World Suicide Prevention Day is a day to help raise awareness of how we can come together to create a world where less people die from suicide. This day is extremely important as it raises awareness to a topic which is not spoken about enough.
“In 2018, in the UK and Republic of Ireland, more than 6,800 people died of suicide.”
This shocking statistic brings to light the true extent of how many individuals are struggling, and how many we tragically lose to suicide. The topic of suicide is a topic which is regarded as taboo, especially within the Muslim community, where we often refrain from discussing difficult topics, further amplifying the problem. People are struggling silently, unable to find an outlet to where they can express themselves freely, and talk about the issues they face with mental health.
Many of us may be fortunate to turn to friends and family in times of distress. We may talk through our problems, or seek professional help when needed. However, this is not the reality for everyone. There are individuals who are unable to turn to anyone when struggling, further isolating them. This makes them feel as though no one cares, and they do not matter.
These individuals do not always have to live across the world, in a world completely different to your own. They live closer than you think, within households on your street, in your borough and within your city. People contemplate taking their own life due to their struggles, they feel as though they have nowhere else to turn to.
Individuals within HHUGS
households struggle from such traumatic experiences, both those within the four
walls of their homes, and those within the confines of their prison cells. Those
on the outside may struggle with debt, financial hardship and isolation. They
lose their circle of close friends and family due to the nature of their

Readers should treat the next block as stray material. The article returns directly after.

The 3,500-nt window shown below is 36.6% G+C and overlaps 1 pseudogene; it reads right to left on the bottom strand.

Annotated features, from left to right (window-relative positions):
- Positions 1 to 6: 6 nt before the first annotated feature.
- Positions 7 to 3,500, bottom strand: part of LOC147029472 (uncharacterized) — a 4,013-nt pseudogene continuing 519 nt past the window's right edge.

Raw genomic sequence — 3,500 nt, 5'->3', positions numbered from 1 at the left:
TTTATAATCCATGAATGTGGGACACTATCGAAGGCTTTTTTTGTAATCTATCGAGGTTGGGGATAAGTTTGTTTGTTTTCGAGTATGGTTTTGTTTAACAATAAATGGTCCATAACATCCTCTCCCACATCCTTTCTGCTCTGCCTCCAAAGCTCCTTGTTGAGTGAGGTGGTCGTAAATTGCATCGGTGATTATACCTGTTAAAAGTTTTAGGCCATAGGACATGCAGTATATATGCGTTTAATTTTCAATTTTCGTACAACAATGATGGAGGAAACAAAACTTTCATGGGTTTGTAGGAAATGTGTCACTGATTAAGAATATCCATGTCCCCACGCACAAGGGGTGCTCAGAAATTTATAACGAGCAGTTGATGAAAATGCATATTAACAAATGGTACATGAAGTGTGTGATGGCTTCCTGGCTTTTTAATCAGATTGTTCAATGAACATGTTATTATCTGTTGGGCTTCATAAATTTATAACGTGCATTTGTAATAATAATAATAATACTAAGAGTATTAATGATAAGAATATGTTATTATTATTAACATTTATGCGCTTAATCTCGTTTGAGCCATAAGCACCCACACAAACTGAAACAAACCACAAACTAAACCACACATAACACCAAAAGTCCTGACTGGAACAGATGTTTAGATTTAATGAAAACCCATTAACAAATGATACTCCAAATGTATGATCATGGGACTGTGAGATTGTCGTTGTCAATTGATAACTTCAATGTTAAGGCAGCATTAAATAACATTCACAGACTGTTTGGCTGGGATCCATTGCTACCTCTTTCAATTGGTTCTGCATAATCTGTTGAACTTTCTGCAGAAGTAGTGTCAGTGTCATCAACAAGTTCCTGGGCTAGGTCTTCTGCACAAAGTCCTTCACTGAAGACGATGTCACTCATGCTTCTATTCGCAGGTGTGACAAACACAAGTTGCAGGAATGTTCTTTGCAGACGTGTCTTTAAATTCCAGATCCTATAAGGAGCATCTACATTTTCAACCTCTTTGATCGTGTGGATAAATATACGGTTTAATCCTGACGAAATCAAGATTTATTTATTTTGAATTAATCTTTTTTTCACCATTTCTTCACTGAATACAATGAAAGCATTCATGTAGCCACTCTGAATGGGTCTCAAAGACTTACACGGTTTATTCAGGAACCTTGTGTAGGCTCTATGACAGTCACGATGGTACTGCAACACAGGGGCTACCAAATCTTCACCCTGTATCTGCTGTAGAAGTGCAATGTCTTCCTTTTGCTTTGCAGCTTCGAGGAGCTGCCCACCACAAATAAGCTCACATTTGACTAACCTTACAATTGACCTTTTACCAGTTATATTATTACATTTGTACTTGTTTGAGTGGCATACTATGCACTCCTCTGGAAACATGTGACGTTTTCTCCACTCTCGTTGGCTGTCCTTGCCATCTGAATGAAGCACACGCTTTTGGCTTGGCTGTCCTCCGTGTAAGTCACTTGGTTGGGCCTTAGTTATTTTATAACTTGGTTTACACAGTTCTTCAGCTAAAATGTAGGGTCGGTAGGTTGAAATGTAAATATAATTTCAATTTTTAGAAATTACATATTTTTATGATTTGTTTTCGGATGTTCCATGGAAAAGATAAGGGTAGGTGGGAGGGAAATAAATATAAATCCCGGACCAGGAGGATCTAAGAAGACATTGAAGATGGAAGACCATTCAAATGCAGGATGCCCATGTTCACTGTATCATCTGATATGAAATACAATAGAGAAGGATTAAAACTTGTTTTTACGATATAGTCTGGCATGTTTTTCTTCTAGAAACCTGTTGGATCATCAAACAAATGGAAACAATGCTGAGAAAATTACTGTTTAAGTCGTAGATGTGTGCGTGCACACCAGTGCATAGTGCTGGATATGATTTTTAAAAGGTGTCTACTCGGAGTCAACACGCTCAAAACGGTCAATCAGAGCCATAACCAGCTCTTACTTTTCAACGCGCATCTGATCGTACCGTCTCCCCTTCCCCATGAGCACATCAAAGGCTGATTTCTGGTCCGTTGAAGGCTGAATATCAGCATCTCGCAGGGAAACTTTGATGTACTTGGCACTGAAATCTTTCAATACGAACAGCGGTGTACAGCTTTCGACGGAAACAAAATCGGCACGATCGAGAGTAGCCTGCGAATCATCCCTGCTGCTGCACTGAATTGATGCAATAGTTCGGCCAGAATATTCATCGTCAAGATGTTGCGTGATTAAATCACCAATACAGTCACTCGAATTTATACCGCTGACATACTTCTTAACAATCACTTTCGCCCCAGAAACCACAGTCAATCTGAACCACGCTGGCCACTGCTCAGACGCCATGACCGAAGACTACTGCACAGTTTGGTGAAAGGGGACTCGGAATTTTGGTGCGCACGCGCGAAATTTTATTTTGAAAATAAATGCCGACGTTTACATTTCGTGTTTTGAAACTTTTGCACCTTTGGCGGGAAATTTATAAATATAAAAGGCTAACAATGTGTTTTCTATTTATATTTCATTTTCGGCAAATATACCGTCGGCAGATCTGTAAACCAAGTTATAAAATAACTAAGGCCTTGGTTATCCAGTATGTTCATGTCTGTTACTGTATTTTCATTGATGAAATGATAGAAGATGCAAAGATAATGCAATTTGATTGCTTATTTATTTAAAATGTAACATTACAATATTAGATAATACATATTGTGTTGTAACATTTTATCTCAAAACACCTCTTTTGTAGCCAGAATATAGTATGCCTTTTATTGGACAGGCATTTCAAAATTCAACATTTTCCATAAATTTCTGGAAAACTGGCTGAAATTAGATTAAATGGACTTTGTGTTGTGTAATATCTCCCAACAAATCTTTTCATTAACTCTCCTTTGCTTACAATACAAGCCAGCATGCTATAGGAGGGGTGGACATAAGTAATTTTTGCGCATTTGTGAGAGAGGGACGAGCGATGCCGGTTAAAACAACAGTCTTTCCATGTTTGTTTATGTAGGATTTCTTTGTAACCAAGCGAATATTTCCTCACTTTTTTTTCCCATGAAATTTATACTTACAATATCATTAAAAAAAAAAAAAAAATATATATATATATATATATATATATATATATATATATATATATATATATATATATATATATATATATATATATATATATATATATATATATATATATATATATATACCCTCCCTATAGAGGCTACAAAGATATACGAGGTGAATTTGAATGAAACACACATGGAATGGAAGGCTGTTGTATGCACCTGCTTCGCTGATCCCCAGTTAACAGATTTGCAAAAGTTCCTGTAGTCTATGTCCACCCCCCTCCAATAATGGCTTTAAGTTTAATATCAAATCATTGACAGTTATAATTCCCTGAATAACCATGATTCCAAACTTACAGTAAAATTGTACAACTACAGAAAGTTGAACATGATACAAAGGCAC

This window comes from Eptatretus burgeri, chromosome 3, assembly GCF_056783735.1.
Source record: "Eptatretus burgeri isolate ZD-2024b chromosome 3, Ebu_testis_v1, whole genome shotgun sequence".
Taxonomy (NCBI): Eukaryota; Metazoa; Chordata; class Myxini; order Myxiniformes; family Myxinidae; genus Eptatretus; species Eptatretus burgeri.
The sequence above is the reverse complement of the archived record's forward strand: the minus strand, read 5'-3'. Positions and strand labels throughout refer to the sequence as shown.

experiences. Many face ostracisation from the community, and vilified by the
media, they are unable to return to a normal life.
For those in prison it can be a dramatically more horrific picture:
“There are mentally ill inmates who bang the doors, shout and scream all night so you’re not able to sleep. I witnessed on average one suicide attempt a week over there – on one occasion, there were actually three suicide attempts in one day that I witnessed. I remember walking part a cell while they were cleaning it out after one such attempt. There was so much blood, it felt like a butcher’s shop.” (Babar Ahmad, speaking about his experiences in a US prison)
These experiences that many individuals endure have a lasting impact on their psyche and on their lives. It continues to haunt them many years down the line, jeopardising relationships, health, and careers.
“I feel like I was going mad, I
was really depressed, I couldn’t sleep, when I slept I would wake up screaming.
When I was outside I would think people are watching me or that people were out
to kill me. I was scared I was being followed, I thought if there was another
terrorist attack then I would be blamed for it and be arrested. I couldn’t sleep
because I would be waiting for them to take me.” (Imad, former SIAC detainee,